3D PRINTED ZOETROPE – My Grand Project

What Is A 3D Printed Zoetrope?

Here’s one I found on YouTube that I like:

Ever since I saw my first 3D printed Zoetrope (a spinning disk with 3D printed figures on it, spun to a synchronized light which simulates a smooth animation) I set out plans to make one myself

The basis is easy – 3D print a group of figures, each frozen in a single frame of a looping animation, stuck to a spinning wheel and a strobe light set to synchronize to the rotation until you see a perfect animation.

However, there are complications, the largest being how to synchronize the light so it always aligns to the figures on the disk at an exact angle. You can spin it at a variable rate with a potentiometer on the motor and then use a variable strobe and hand-sync the two until they work, or fall out of sync due to variations in current, etc… but what I really wanted is an absolute sync, and I think I figured out a good method:


The Arduino


I intend to use an Arduino Micro to synchronize the light to the spinning disk. This should be easy, but some experimentation has to happen first.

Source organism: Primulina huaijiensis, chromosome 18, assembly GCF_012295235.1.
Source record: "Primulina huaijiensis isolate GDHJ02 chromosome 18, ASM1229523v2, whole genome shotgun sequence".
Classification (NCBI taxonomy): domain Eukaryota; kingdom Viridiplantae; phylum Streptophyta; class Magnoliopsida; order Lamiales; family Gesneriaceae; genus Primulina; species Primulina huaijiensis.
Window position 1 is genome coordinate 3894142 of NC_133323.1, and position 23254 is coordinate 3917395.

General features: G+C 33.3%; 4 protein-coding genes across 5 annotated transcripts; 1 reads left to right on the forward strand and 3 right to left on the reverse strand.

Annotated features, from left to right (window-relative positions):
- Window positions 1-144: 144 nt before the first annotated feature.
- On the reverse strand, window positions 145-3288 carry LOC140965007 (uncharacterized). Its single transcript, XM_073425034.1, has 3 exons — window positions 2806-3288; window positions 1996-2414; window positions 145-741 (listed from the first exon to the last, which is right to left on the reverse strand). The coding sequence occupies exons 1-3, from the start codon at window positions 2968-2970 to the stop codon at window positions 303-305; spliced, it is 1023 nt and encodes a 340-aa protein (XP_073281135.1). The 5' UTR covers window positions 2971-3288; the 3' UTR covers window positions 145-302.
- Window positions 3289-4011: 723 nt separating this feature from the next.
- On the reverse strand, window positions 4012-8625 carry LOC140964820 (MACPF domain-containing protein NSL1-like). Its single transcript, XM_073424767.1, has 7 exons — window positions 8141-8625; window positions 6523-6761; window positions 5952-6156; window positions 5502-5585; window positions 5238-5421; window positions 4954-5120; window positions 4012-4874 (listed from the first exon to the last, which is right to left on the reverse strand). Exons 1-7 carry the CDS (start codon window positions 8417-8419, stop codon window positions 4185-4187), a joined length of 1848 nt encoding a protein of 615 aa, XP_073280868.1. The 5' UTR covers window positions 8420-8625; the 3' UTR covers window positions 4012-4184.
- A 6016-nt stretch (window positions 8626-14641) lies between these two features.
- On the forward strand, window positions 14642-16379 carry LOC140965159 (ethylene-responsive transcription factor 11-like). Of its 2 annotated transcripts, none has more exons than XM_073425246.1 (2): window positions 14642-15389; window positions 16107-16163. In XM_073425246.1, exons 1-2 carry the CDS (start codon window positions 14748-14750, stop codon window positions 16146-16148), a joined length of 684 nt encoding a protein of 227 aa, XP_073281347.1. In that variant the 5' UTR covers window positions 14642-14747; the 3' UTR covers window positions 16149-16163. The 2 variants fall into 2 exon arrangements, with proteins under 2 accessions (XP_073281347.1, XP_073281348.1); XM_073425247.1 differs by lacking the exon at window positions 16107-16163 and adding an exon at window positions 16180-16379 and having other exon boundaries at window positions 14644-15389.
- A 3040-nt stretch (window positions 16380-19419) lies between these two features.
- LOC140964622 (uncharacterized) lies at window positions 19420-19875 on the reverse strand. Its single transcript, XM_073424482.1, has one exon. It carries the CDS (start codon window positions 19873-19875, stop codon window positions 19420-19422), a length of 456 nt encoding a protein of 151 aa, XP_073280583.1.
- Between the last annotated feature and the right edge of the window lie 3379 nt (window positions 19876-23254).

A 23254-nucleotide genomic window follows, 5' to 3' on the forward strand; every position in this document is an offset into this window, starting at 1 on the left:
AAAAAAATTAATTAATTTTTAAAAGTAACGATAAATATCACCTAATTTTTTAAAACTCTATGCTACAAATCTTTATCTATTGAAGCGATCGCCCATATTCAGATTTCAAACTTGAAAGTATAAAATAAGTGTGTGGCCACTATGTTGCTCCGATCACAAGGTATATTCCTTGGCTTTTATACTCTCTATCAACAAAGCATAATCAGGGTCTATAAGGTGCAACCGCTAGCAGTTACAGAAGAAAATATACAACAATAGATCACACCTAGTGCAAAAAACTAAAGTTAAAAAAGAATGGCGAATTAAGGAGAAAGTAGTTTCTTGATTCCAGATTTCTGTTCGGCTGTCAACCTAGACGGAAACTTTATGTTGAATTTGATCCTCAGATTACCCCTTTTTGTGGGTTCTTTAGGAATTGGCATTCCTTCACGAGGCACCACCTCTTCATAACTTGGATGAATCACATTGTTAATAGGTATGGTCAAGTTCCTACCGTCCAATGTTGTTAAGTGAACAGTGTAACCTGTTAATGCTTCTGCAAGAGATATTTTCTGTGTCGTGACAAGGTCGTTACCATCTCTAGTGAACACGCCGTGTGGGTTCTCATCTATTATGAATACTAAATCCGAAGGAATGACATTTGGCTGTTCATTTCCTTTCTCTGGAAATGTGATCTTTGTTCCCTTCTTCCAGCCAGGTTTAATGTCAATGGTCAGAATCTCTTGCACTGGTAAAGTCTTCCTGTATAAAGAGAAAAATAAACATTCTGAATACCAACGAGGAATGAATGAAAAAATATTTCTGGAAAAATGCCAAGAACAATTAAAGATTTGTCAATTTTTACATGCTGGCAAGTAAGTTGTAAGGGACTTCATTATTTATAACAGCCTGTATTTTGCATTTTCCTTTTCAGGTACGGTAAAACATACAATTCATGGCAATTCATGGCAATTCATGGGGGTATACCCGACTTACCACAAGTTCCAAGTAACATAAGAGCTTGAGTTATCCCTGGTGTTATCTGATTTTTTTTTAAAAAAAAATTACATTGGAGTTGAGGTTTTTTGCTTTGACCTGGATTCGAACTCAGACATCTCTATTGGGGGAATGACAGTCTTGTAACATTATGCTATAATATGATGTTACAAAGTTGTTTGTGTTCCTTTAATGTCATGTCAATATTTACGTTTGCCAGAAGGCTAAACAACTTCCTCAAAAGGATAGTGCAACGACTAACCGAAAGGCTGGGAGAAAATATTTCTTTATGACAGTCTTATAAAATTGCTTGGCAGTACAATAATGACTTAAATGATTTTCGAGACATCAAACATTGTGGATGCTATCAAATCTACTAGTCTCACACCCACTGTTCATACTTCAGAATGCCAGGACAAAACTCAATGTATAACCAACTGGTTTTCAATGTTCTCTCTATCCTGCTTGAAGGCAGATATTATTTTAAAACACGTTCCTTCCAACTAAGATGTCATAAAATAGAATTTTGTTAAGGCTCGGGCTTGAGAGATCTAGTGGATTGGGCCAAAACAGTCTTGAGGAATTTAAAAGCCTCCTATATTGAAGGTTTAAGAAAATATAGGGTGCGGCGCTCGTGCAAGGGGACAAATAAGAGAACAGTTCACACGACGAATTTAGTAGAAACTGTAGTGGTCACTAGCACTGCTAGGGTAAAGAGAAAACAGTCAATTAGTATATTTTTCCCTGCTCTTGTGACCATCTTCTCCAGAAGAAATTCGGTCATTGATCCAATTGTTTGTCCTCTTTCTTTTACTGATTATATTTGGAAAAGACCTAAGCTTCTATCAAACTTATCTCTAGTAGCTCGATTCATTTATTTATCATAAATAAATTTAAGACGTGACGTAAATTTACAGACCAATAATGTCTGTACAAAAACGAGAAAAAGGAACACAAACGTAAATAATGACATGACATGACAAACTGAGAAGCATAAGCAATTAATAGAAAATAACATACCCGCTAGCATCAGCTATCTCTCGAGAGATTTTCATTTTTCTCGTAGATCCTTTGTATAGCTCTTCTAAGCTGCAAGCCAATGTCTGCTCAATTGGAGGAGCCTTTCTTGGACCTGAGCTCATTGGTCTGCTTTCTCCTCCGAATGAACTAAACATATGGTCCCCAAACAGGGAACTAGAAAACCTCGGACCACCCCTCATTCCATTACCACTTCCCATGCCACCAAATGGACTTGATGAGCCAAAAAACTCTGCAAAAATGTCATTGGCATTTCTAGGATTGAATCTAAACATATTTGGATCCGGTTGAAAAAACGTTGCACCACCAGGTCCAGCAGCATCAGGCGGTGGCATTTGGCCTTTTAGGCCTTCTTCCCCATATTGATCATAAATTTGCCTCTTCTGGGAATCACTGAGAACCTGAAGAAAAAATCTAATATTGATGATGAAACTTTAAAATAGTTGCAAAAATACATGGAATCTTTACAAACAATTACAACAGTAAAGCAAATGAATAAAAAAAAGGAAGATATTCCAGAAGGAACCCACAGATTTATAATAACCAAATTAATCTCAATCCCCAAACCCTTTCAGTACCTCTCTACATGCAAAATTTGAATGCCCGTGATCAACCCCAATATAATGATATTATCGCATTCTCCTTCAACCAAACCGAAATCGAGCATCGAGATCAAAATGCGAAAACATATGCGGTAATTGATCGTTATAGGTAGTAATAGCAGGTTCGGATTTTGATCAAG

First, I purchased several infra-red light emitter/detector pairs. These are LEDs, one of which emits an infra-red light, and the other detects that light. Using the pair, I should be able to trigger a circuit whenever the light is detected (or not detected) by the detector.

There are numerous examples of how to do this on the web, but it’s fairly easy. Simply hook up the emitter to an Arduino output (with an appropriate resistor to ramp down the voltage so as not to blow the LED) and the detector to an Arduino input.

Next, I will write a simple piece of Arduino code that registers the input strength (the detector is analog, so it can detect any amount of light the emitter emits.) I will use that with a variable threshold to trigger another output that I have hooked up to a very bright LED light (and perhaps even to the switch of a third-party LED flashlight).

This way I can light the LED whenever the detector sees the emitted Infrared light.

I can trigger the light to turn on and stay on only for a very short time.



To synchronize, I intend to print a small hole (or tab) near each 3D printed figure “frame” and then, no matter how fast I spin the disk, it will itself trigger the Emitter/Detector to flash the LED flashlight. So I should be able to spin an unmotored disk and have it sync, and as it naturally slows down, the sync will remain solid.

But of course I will use a motor to keep it going, and hopefully a motor which speed I can adjust, so I can speed up and slow down the animation.



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